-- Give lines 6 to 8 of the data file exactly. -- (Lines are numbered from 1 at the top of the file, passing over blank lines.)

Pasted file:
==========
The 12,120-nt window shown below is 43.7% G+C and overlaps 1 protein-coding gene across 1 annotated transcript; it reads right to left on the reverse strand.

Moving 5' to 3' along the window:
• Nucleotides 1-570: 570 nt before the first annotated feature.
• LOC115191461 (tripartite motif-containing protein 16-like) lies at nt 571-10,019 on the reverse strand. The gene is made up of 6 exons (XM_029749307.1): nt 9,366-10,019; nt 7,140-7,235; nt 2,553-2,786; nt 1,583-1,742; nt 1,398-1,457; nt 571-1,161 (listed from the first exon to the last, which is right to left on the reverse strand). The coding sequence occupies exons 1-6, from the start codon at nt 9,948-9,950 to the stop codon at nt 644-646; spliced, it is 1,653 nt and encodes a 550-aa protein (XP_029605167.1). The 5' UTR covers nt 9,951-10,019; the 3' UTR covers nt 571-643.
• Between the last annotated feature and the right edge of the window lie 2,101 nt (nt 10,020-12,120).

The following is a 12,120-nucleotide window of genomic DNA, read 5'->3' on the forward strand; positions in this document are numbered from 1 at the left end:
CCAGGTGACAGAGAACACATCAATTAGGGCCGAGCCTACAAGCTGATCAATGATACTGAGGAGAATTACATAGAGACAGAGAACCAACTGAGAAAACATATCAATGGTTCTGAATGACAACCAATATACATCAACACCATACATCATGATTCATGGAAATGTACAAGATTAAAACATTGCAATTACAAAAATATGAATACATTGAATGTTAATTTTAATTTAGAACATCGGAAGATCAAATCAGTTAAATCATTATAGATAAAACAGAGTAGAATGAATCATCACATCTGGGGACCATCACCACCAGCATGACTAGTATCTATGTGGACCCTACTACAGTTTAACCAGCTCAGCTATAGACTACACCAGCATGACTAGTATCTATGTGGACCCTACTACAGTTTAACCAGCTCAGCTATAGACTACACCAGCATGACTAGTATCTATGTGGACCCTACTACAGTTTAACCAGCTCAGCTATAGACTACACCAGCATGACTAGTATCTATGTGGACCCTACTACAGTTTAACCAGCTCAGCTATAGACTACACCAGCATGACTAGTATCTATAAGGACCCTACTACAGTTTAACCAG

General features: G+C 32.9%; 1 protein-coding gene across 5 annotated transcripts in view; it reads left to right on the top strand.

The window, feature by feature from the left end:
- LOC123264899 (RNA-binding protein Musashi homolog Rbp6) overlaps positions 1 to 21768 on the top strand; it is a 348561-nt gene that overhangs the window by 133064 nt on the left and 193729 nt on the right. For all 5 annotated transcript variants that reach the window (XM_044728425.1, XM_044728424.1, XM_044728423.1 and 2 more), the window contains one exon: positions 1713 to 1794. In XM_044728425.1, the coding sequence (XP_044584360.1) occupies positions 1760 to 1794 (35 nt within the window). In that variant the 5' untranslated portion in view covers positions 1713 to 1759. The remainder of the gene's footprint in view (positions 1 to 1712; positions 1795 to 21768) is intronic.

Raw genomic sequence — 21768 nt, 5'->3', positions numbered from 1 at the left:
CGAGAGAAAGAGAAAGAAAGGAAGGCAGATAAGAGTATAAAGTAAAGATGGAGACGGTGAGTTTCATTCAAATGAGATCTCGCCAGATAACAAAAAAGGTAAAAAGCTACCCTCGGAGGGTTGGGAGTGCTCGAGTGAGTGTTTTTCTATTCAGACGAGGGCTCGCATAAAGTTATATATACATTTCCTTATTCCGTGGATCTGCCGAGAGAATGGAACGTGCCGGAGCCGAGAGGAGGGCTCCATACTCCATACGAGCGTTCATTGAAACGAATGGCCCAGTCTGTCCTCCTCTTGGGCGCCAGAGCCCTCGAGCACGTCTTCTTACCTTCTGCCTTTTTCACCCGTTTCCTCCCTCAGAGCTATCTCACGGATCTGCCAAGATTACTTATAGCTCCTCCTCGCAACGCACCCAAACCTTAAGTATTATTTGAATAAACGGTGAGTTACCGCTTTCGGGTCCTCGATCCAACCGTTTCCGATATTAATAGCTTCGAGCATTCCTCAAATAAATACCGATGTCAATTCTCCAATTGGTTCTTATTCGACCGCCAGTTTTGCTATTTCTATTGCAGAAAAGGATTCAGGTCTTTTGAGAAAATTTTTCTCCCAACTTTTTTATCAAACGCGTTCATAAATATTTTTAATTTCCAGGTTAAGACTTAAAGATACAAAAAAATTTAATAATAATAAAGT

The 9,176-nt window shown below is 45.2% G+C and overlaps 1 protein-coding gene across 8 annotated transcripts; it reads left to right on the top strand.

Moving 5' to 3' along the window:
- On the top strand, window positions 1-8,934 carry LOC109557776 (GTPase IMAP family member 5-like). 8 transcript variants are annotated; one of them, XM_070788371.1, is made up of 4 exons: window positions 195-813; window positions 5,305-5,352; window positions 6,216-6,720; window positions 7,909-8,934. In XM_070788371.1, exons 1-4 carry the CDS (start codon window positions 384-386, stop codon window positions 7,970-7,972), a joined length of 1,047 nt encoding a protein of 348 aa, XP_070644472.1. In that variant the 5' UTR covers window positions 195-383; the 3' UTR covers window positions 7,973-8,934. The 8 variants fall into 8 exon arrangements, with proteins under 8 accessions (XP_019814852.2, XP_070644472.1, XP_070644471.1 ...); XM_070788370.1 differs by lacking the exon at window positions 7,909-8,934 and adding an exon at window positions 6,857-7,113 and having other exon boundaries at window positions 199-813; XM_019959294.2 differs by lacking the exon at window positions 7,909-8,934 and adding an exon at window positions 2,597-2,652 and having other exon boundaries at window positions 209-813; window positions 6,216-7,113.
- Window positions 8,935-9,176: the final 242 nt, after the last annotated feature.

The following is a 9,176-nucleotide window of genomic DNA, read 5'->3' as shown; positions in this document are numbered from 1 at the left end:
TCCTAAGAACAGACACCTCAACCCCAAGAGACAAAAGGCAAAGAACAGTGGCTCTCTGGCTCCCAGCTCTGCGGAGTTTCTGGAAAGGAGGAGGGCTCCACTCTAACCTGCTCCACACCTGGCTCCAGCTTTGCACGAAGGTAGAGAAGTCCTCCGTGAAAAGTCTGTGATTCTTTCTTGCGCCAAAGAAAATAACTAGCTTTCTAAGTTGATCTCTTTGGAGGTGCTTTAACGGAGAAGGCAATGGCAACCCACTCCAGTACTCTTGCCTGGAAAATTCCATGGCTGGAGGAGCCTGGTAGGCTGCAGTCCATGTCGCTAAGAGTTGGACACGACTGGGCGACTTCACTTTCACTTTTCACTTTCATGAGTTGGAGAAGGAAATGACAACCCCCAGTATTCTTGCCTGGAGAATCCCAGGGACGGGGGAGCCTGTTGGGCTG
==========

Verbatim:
The following is a 12,120-nucleotide window of genomic DNA, read 5'->3' on the forward strand; positions in this document are numbered from 1 at the left end:
CCAGGTGACAGAGAACACATCAATTAGGGCCGAGCCTACAAGCTGATCAATGATACTGAGGAGAATTACATAGAGACAGAGAACCAACTGAGAAAACATATCAATGGTTCTGAATGACAACCAATATACATCAACACCATACATCATGATTCATGGAAATGTACAAGATTAAAACATTGCAATTACAAAAATATGAATACATTGAATGTTAATTTTAATTTAGAACATCGGAAGATCAAATCAGTTAAATCATTATAGATAAAACAGAGTAGAATGAATCATCACATCTGGGGACCATCACCACCAGCATGACTAGTATCTATGTGGACCCTACTACAGTTTAACCAGCTCAGCTATAGACTACACCAGCATGACTAGTATCTATGTGGACCCTACTACAGTTTAACCAGCTCAGCTATAGACTACACCAGCATGACTAGTATCTATGTGGACCCTACTACAGTTTAACCAGCTCAGCTATAGACTACACCAGCATGACTAGTATCTATGTGGACCCTACTACAGTTTAACCAGCTCAGCTATAGACTACACCAGCATGACTAGTATCTATAAGGACCCTACTACAGTTTAACCAG

General features: G+C 32.9%; 1 protein-coding gene across 5 annotated transcripts in view; it reads left to right on the top strand.